This fact sheet is part of Public Citizen's "NAFTA at Ten Series" and documents the results of the failed NAFTA model. Before NAFTA, trade agreements dealt with traditional matters such as cutting tariffs and lifting quotas that had set the terms of trade in goods between countries. NAFTA shattered the boundaries of trade agreements; its central focus and most powerful rules concerned investment, and it contained 900 pages of one-size-fits-all "non-trade" rules with significant implications for food safety, drug patents and access to medicines, not to mention jobs, wages and economic security. It also constrained the ability of local government to zone against sprawl or toxic industries. NAFTA was a radical experiment -- never before had a merger of three nations with such different levels of development been attempted. When NAFTA was being debated, proponents and opponents alike predicted its consequences. Now the data are in. What are NAFTA's lessons in Canada, the United States and Mexico? The Free Trade Area of the Americas (FTAA) and Central American Free Trade Agreement (CAFTA) are both proposals to expand NAFTA, but NAFTA's record is playing a significant role in both the hesitance of some FTAA target countries to adopt the NAFTA model and the concerns of U.S. lawmakers to approve CAFTA.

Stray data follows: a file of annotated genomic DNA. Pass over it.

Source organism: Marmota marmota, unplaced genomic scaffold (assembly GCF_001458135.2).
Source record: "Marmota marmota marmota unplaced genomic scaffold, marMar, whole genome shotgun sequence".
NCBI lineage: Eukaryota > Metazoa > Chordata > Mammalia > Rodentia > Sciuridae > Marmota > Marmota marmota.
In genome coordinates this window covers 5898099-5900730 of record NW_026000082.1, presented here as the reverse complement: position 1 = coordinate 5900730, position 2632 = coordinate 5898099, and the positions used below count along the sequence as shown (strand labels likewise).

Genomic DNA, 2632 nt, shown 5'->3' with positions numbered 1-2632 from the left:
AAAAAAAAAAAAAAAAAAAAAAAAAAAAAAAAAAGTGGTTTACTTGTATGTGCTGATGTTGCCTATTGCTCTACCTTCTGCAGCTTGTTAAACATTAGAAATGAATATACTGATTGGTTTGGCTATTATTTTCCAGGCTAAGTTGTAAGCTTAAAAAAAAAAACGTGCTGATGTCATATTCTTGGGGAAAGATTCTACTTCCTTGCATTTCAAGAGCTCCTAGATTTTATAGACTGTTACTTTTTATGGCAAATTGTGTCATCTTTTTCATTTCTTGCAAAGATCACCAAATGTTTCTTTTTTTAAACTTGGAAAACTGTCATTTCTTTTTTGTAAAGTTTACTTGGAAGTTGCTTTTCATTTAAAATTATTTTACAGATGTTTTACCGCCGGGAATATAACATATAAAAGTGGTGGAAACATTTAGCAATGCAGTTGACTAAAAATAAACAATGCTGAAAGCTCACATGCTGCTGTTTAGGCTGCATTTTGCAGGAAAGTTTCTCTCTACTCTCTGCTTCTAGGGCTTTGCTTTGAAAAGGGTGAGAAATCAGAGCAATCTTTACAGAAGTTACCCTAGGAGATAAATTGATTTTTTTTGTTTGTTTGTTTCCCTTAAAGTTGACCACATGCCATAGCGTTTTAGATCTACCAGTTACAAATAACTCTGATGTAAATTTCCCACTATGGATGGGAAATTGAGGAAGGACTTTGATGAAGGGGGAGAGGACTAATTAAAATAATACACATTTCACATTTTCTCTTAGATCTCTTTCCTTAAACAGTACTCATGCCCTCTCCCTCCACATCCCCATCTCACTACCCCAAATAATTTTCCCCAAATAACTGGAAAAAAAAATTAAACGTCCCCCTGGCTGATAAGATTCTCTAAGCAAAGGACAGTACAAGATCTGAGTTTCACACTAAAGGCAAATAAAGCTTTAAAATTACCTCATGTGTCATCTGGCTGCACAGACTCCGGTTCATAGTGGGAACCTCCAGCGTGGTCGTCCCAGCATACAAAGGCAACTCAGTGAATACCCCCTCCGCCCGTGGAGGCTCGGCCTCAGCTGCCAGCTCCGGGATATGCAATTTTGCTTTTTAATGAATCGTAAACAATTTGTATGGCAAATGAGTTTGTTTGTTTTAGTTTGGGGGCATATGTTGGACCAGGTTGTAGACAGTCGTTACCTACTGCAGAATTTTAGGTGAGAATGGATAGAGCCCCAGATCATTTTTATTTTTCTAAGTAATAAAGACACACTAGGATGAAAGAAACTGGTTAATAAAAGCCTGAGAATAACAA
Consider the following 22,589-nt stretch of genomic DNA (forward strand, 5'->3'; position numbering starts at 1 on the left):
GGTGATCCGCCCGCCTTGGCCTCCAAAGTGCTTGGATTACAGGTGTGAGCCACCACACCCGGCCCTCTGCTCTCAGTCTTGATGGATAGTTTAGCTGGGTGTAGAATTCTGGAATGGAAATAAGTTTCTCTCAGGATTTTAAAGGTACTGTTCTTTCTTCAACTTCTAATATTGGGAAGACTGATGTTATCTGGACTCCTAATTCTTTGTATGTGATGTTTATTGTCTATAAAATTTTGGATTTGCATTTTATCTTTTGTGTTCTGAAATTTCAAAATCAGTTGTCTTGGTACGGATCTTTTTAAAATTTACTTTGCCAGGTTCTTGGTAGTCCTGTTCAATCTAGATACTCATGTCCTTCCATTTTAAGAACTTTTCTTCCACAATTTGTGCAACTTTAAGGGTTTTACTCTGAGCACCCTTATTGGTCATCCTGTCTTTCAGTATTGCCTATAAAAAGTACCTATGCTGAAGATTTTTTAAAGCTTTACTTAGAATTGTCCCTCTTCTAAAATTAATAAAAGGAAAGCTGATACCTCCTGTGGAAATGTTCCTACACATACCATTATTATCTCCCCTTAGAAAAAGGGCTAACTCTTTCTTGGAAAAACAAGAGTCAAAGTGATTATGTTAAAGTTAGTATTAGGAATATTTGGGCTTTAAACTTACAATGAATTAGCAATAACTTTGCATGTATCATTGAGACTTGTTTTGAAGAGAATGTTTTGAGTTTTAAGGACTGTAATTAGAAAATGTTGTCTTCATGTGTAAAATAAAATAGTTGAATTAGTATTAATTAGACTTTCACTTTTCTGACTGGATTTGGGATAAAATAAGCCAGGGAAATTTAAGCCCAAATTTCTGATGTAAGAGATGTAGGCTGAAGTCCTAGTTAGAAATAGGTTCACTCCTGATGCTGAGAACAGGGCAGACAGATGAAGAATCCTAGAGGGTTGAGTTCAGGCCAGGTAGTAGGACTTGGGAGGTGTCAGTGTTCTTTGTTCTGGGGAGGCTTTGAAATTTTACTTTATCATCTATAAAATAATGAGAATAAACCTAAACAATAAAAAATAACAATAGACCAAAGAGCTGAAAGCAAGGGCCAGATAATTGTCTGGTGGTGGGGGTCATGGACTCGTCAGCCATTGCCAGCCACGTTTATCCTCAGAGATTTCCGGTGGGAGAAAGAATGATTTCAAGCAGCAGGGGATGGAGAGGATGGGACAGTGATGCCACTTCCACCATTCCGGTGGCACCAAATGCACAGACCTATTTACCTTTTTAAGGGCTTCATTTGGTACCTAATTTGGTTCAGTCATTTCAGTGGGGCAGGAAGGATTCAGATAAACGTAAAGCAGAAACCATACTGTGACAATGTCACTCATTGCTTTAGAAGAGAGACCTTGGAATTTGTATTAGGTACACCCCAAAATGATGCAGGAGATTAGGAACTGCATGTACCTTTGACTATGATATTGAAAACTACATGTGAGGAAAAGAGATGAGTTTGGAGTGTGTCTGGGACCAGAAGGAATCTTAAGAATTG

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Title: The Ten Year Track Record of NAFTA: U.S., Mexican and Canadian Farmers and Agriculture
Publication date 2003-12-01
Publication Year 2003
Public Citizen's Global Trade Watch
North America / Canada
, North America / Mexico
, prices paid
, union canada
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